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Giving Thanks — But Not For Black Thursday

November 24th, 2011 by Alison · 3 Comments · sustainability

Grateful is a beautiful feeling, like coming in out of a cold winter night to a warm, crackling fireplace. I feel grateful right now, at 6:34 on Thanksgiving morning. I have a loving marriage, secure and meaningful work, plenty to eat, the right to vote, and freedoms of expression and religion that much of the world’s population, unfortunately, may never have. By all means, I’m grateful: I’m blessed, I know it, and I’m not grasping for more.

Desperate is the polar opposite of grateful. Desperation is about fear, grasping, not having enough, and behaving compulsively.

Desperate is the word that leapt to my mind upon learning that many retailers are turning Black Friday into Black Thursday, starting their sales on Thanksgiving night instead of the day after Thanksgiving. Many retail employees are unhappy about losing a rare holiday with their families. If I were them I’d feel outraged. Wait: I’m not them, and I feel outraged anyway.

I suggest boycotting Black Thursday to show retailers, and ourselves, that we are not desperate to get more stuff for less money. Nor do we need bargains on the backs of workers who would like  to have  holiday time with their families like the rest of us.

In the deeper picture, beyond Black Thursday and Friday and Thanksgiving weekend, consider the possibility (and my opinion) that the U.S. is over-retailed altogether. I’ve seen research stating that 75% of our non-food retail purchases end up in landfill within six months. We need market transformation, so that our economy’s health does not depend on endless consumption of resources, but on good stewardship of resources. We should be measuring quality of life, rather than Gross Domestic Product. Research on happiness shows that joy is correlated with the number and quality of human relationships in our lives, not with the number and quality of TV’s, electronic gadgets, shoes or clothes we own.

The frenzy for more and cheaper stuff that Black Thursday represents cultivates our culture’s desperation, not our gratitude. Let’s  not go shopping tonight. Let’s be grateful for what we’ve already got at home, and support retail employees’ desire for Black Thursday, i.e. working on Thanksgiving, to not become the new normal.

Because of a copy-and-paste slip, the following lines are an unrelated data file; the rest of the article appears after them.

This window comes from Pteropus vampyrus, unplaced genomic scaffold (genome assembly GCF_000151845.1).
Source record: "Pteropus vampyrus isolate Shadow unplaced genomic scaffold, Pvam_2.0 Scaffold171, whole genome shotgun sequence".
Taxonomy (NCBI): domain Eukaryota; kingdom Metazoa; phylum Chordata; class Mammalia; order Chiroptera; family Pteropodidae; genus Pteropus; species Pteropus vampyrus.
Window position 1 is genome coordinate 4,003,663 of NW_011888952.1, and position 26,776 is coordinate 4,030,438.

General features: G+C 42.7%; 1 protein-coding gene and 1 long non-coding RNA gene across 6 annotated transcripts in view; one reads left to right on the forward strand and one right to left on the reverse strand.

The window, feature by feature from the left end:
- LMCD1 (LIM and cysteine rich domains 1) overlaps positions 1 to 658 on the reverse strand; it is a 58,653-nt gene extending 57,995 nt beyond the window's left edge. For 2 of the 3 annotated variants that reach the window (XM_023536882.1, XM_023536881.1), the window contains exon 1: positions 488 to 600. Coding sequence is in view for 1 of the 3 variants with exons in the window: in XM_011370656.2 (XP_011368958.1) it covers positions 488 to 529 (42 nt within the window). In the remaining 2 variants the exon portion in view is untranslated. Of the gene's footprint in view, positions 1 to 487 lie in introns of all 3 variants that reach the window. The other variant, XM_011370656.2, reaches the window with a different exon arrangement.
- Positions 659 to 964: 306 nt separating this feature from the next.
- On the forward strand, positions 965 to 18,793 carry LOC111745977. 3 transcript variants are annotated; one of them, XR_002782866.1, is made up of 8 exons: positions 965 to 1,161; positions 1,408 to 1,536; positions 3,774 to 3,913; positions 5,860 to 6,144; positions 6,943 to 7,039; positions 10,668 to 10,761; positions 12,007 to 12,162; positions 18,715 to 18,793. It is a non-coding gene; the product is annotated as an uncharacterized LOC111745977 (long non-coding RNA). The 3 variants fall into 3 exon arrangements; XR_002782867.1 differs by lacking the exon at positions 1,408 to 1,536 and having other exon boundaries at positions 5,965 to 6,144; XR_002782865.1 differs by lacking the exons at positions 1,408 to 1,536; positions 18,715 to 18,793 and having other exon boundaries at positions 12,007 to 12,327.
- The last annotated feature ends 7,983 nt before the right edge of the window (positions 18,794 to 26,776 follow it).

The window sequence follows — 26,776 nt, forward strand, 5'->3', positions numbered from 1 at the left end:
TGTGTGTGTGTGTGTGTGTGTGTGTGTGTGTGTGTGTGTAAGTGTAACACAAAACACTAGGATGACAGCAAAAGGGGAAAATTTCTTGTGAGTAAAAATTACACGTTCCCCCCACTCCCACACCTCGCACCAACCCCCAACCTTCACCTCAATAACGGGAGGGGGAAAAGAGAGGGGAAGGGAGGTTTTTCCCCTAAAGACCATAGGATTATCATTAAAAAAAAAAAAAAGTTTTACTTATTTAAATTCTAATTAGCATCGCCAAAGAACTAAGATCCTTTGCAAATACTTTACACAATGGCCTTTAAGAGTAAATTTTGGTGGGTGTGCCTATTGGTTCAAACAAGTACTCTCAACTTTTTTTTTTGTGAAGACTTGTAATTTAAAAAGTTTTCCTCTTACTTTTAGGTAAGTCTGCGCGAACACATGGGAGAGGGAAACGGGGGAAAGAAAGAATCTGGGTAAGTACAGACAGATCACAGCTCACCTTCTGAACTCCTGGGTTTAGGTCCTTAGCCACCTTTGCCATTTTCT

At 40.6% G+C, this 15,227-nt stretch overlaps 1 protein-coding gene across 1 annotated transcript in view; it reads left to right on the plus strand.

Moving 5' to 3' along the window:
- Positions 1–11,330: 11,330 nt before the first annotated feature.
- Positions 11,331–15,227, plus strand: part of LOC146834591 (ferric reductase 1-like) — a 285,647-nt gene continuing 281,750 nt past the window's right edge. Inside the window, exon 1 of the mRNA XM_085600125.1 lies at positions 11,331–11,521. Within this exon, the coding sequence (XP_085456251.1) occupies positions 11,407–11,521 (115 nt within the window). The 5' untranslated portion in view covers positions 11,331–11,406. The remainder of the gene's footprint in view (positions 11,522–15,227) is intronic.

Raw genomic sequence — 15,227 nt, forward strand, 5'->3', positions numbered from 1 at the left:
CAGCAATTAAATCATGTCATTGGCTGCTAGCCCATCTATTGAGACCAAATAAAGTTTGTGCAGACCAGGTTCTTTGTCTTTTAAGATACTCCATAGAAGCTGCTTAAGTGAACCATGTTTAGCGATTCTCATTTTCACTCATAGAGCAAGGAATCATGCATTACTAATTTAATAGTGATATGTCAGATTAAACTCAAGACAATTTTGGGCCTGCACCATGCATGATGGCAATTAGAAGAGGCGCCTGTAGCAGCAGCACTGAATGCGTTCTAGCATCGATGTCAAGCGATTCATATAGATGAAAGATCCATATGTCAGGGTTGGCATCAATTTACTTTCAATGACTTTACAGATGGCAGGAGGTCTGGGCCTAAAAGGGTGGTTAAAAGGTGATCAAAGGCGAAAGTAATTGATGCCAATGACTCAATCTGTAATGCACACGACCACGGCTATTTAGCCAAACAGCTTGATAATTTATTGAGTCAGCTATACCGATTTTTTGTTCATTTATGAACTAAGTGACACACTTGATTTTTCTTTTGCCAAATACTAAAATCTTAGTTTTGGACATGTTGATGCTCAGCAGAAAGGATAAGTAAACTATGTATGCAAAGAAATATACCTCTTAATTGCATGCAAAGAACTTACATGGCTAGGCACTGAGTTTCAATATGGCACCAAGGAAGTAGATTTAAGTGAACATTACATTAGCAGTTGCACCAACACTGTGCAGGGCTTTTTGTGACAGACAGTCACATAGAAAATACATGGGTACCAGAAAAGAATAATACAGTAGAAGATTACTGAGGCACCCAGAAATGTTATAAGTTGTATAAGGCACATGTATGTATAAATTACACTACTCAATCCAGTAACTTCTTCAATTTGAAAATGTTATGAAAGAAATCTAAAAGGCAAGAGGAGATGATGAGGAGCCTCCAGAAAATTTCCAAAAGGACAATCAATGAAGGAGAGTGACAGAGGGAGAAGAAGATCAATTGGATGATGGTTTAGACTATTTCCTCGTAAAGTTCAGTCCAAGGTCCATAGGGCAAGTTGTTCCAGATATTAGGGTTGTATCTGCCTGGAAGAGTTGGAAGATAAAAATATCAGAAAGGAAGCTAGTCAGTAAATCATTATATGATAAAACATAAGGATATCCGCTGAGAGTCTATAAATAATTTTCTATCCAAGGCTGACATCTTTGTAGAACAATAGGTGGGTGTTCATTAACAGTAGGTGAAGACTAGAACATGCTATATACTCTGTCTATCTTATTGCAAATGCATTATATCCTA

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3 Comments so far ↓

  • Tess Giles Marshall

    Well said! I think it is a difficult journey because the consumerist model upon which our societies are built is so entrenched, and there are some tough decisions to be made, hence the retailer desperation you describe so well. But there are jobs to be created in “green” industry sectors, and less money needed anyway when we buy fewer things.
    Someone said to me the other day that if we all worked part-time there would be jobs enough for everyone.

  • Colleen

    After our Thanksgiving meal with my cousin & her family, Thad and I and my dear Mom had a 1-hour drive north to get to Mom’s home, where we spent the rest of the holiday weekend. We left my cousin’s at 10pm and once on the freeway — wow! — bumper-to-bumper traffic from the “Black Thursday/Friday” shopping frenzy! Some of the off-ramps were backed up for nearly a mile. We were shocked and irritated that so many people buy into the advertising hype to shop-shop-shop -(in the wee hours of the night, no less!) simply because the stores say they must. So even those of us who mindfully avoid the whole thing were affected by the traffic. I’m not one to complain, but I want to see this phenomenon GONE in my lifetime.

  • Alison

    I want to see the phenomenon gone in our lifetimes, too. I agree with Tess that change is difficult here because our ways are so entrenched. I also agree that if we all worked part-time there would be jobs enough for everyone. I’d add that we’d then also have more time for each other, and building our bonds and communities and neighborhoods, and we wouldn’t need so much time to look after our possessions — we wouldn’t have so danged many of them!

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